Silk and spices were the known goods that traversed the Silk Road trade routes from China to India, religion is an often overlooked companion along these passages. Buddhist traders set out north from India across the Hindu Kush and Tian Shan mountains and traversing the Taklamakan desert to the far east of China. Buddhism arrived in China in the first century of the common era and shortly after monks would travel to and fro on these routes.
There are numerous named monks who travelled throughout these years but there are a few that stand out. Fa Hsien made his journey in the journey early in the fifth century of the common era and he returned home by the see route from India, through the Indonesian Islands to China. I Ching travelled to and from India by the sea route in the late seventh and early eighth century.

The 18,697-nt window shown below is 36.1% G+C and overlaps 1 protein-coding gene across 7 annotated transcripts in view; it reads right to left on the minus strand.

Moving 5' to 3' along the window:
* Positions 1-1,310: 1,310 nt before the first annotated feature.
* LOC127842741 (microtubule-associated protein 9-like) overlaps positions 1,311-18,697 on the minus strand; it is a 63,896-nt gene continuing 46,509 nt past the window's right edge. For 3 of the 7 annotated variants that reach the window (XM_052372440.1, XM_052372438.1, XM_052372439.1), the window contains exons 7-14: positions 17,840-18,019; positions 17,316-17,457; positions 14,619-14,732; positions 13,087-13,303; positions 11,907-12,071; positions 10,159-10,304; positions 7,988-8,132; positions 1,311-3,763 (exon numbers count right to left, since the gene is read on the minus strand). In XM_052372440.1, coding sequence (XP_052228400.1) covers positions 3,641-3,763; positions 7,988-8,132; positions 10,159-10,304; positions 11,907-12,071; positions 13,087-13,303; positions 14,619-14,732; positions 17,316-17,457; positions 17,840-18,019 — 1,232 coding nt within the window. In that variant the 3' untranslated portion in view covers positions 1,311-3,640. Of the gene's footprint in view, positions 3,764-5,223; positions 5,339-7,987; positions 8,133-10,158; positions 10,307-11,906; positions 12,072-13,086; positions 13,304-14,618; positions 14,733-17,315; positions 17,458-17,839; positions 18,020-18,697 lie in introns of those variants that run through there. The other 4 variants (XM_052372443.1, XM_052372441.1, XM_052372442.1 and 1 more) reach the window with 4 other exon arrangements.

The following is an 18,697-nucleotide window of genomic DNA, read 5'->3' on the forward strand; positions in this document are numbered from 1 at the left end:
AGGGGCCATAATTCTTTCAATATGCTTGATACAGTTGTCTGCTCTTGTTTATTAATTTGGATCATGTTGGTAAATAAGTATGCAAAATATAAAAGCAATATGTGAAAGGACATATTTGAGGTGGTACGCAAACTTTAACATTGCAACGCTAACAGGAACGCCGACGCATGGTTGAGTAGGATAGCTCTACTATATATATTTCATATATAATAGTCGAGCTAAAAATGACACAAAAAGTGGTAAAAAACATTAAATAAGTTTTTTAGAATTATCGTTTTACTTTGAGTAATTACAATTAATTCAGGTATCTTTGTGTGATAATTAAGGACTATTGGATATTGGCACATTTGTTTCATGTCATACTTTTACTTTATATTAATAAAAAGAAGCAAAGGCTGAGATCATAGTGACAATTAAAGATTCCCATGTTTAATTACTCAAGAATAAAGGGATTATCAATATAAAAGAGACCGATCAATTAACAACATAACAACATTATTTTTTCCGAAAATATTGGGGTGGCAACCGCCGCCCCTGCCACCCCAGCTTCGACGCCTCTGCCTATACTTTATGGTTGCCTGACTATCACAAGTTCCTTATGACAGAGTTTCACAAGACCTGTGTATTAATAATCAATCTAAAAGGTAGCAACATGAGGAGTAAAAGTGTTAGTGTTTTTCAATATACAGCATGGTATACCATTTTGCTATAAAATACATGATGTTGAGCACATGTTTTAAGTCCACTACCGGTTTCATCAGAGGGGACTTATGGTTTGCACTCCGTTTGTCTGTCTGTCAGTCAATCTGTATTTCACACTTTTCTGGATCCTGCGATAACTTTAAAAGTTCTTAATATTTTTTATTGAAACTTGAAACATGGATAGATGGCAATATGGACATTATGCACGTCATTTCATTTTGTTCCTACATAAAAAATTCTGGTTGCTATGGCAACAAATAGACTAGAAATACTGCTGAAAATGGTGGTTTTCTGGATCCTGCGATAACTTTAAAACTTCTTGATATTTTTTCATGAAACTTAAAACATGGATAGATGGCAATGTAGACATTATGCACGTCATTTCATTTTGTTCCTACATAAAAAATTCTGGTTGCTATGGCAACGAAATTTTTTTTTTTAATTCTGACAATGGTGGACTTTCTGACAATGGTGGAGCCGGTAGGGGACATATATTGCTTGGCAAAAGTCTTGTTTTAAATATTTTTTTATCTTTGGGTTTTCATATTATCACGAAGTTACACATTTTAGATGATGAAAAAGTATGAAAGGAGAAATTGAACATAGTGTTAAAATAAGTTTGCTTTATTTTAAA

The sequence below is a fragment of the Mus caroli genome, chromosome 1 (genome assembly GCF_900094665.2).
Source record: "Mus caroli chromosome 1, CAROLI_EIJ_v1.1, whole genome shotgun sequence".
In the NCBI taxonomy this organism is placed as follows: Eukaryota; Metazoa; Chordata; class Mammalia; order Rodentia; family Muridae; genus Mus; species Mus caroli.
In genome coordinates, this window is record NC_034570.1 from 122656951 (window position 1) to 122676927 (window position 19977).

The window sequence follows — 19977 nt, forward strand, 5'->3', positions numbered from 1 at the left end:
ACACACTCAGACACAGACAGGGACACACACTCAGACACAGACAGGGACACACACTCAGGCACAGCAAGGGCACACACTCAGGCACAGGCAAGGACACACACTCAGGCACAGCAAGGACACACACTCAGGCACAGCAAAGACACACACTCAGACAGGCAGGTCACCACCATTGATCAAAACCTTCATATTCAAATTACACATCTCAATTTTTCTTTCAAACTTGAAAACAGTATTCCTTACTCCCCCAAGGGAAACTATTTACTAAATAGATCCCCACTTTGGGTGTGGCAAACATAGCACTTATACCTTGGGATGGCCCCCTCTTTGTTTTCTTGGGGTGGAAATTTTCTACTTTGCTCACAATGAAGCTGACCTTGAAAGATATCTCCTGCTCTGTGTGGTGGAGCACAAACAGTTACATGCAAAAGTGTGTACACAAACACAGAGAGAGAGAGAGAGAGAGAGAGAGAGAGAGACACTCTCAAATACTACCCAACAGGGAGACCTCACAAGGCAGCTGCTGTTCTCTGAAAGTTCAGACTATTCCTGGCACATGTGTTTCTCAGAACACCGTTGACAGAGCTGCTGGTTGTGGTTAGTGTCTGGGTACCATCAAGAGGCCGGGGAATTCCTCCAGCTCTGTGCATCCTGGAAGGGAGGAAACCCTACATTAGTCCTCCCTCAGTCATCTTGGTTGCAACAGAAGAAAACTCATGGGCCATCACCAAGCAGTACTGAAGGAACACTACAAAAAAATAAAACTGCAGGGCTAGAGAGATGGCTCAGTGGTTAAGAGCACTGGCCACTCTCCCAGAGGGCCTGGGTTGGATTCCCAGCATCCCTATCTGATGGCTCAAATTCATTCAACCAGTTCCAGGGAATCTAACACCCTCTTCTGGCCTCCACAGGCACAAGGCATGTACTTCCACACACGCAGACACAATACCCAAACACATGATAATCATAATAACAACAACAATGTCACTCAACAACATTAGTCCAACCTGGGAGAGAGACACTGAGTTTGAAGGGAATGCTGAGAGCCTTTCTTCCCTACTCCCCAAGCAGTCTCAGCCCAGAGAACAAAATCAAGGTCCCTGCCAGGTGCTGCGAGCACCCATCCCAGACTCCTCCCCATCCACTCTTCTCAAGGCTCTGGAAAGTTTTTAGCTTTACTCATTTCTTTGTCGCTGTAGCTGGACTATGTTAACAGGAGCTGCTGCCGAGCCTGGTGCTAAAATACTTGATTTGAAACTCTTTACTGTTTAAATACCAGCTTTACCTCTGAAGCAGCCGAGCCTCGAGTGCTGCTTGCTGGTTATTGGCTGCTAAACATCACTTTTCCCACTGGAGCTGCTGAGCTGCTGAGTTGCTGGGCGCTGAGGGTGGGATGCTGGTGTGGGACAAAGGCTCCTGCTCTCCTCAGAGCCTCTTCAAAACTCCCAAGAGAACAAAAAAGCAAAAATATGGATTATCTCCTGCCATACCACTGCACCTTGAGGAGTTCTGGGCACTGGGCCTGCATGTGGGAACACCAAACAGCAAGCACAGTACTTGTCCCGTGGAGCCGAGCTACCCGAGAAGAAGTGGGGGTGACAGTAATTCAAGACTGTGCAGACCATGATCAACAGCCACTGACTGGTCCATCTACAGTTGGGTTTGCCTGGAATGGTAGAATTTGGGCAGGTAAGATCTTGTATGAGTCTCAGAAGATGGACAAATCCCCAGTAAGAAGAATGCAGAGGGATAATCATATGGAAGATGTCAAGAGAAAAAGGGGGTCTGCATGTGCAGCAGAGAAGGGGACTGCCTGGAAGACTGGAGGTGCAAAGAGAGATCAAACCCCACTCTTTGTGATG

The most famous of these travelling monks is Xuanzang who travelled by land the land route in both directions in the early seventh century. He left China under the cover of darkness and returned a hero. During his seventeen year journey he endured sandstorms, lack of water, severe weather in the mountains, near death at the hand of bandits and hostility from rival religious sects. He visited all the holy sites of Buddhism throughout the Ganges region of India collecting texts and relics and learning the language. He returned to China to spend his remaining years translating these texts for use by Buddhists of the far east.
Within a hundred years of his travels India witnessed the decline of Buddhism, Xuanzang’s tests and translations have provided a valuable source of information on seventh century India. The Chinese Emperor established an institute in Xian where Xuanzang could translate his works with hired assistants. Monuments to him still stand in Xian.